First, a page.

• Panting and crying out
    • Diarrhea may develop and blood may be visible in the loose stool
    • May lose ability to stand, lay on their side, extending their legs. Because of the effect of the toxins on the brain, the animal will extend their head and neck over their withers. When this sign is seen, death will commonly occur in minutes to hours.
  • Treatment:
    • Contact your vet
    • Your vet may treat a mild case with:
      • Analgesics
      • Probiotic
      • Oral electrolyte solutions
      • Or antisera (solution of concentrated antibodies that neutralize the toxins the bacteria produces).
    • Your vet may treat a severe case with:
    • Intravenous fluids
    • Antibiotic therapy
    • And possibly supplemental oxygen.


Tetanus is another disease none of us wants to deal with in our animals. And when it comes right down to it, you will be happy that you vaccinated your goat instead of dealing with the bacterium Clostridium tetani.

As shown below, this nasty bacteria is not one you want to mess with. Not only can a goat get tetanus through a cut on a fence or sharp object by just playing around, you can also be the culprit. If you trim your goat’s hooves and draw blood, this allows an opening for the bacteria to enter and wreak havoc. Deep puncture wounds are of the biggest concern because the bacteria is sensitive to oxygen.

  • Prevention is key:
    • Annual vaccination
  • Symptoms to watch for:
    • Muscle stiffness
    • Unsteady gait
    • Drooping eyelids
    • Changed voice
    • Erect ears and tail
    • Inability to eat or drink.
    • The signs often get progressively worse and convulsions may occur.
    • Death occurs from asphyxiation secondary to respiratory paralysis.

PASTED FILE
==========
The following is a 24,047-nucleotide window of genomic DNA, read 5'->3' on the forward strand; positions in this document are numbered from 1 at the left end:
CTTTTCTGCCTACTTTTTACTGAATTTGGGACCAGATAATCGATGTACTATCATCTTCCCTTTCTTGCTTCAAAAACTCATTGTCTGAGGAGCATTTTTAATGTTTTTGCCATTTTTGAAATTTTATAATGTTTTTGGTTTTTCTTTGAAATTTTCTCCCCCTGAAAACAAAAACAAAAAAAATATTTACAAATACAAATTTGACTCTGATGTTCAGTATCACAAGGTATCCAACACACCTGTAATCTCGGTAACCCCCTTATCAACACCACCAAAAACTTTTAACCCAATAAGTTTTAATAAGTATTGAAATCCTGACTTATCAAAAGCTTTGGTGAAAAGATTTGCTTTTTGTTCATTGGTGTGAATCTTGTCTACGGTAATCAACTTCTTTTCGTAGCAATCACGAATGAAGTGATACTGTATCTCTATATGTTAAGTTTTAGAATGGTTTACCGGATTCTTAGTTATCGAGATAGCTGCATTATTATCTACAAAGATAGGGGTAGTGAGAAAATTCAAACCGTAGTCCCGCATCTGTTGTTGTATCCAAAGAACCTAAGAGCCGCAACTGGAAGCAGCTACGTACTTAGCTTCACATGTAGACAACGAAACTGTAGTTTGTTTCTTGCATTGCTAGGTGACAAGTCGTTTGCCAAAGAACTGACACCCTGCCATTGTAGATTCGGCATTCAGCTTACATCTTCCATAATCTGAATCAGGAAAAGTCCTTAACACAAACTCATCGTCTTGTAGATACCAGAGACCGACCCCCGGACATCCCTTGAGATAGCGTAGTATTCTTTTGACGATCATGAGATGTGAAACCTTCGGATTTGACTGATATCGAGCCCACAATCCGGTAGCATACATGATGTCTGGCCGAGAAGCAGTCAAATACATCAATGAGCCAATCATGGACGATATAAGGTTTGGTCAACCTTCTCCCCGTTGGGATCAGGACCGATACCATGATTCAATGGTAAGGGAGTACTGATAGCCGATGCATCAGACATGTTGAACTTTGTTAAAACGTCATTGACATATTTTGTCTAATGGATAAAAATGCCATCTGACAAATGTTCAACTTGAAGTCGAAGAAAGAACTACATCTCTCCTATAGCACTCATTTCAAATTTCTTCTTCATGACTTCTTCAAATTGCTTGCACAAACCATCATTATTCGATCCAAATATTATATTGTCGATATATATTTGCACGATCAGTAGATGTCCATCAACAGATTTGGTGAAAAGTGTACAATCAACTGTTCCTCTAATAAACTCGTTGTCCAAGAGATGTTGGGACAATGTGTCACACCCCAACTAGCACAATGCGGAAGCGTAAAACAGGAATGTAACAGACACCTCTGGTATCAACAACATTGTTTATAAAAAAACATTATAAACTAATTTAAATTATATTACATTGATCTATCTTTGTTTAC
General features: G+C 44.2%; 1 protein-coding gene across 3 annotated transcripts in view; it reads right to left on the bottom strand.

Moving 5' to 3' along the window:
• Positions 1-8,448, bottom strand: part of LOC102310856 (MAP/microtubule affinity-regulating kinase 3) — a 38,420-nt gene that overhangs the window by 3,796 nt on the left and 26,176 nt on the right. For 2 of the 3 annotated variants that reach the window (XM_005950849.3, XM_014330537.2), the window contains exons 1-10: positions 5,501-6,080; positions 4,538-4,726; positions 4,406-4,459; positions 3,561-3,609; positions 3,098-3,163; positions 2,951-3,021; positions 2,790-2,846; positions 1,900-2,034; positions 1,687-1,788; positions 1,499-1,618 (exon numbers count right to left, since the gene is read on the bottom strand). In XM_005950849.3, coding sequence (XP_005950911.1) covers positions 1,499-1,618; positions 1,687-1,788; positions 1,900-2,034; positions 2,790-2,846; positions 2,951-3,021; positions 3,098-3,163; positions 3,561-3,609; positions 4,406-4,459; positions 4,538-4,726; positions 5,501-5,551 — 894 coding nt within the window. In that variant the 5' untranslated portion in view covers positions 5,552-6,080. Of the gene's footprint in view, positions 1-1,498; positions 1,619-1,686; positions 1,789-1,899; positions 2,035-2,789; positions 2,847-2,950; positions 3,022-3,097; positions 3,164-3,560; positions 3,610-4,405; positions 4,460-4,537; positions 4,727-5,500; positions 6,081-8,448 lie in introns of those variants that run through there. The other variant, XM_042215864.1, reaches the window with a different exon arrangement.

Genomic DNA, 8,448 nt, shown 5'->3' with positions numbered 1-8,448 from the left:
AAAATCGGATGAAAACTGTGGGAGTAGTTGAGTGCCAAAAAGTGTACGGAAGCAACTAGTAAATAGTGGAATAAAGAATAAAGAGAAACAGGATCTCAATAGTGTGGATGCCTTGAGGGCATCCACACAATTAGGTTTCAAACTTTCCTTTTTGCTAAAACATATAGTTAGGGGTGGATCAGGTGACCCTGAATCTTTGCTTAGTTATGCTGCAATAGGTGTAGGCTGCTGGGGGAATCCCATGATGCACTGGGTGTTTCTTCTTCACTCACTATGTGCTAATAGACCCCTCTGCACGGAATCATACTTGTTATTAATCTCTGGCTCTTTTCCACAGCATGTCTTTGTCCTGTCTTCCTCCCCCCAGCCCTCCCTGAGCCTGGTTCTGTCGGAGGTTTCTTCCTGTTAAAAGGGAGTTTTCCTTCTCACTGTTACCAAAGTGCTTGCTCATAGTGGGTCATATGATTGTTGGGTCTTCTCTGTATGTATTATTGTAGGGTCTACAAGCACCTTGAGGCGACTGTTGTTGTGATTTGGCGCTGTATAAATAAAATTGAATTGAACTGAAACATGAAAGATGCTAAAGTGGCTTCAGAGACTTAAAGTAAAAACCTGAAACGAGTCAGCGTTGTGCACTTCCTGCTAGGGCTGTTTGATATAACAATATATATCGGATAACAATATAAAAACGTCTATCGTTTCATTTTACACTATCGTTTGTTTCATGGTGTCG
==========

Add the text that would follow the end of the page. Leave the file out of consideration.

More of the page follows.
• Treatment:
    • High doses of penicillin
    • Anti-inflammatories
    • Tetanus anti-toxin
    • *But these treatments often fail
    • Find the initial site of injury
    • Infiltrate the area with tetanus antitoxin before cleaning the would to reduce the chance of the toxin being absorbed further while manipulating the damaged tissue.
    • *Excessive tissue manipulation may make the animal dramatically worse.
    • Open the wound or infection site to the air
    • Infiltrate with penicillin



I don’t know about you, but nothing about these diseases sound pleasant. 

Mark your calendar each year and give your goats the CD&T vaccine. 

Have you ever had any experiences with a goat getting Enterotoxemia or Tetanus?

You can read more about CD/T Vaccine: Goat Vaccination Program, Vaccination Schedule, Common Vaccinations for Goats


Goat care | Goat vaccines | CD&T Vaccine | Goat health | The CD&T vaccination for goats: should you give it? Learn what it means, what it's for and what can happen if you don't give it each year.


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I am not a doctor or veterinarian. The information herein is my opinion only and is not meant to replace professional, veterinary, or medical opinion. Any products mentioned here are not intended to diagnose, treat, prevent, or cure any disease. Statements made on this blog have not been evaluated by the FDA.


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Delci Plouffe is passionate about teaching others how to be more self-sufficient and ultimately God-sufficient. Read Delci's inspiring comeback story, "From Bad Blood to Crazy Goat Lady." Feel free to send Delci a message here.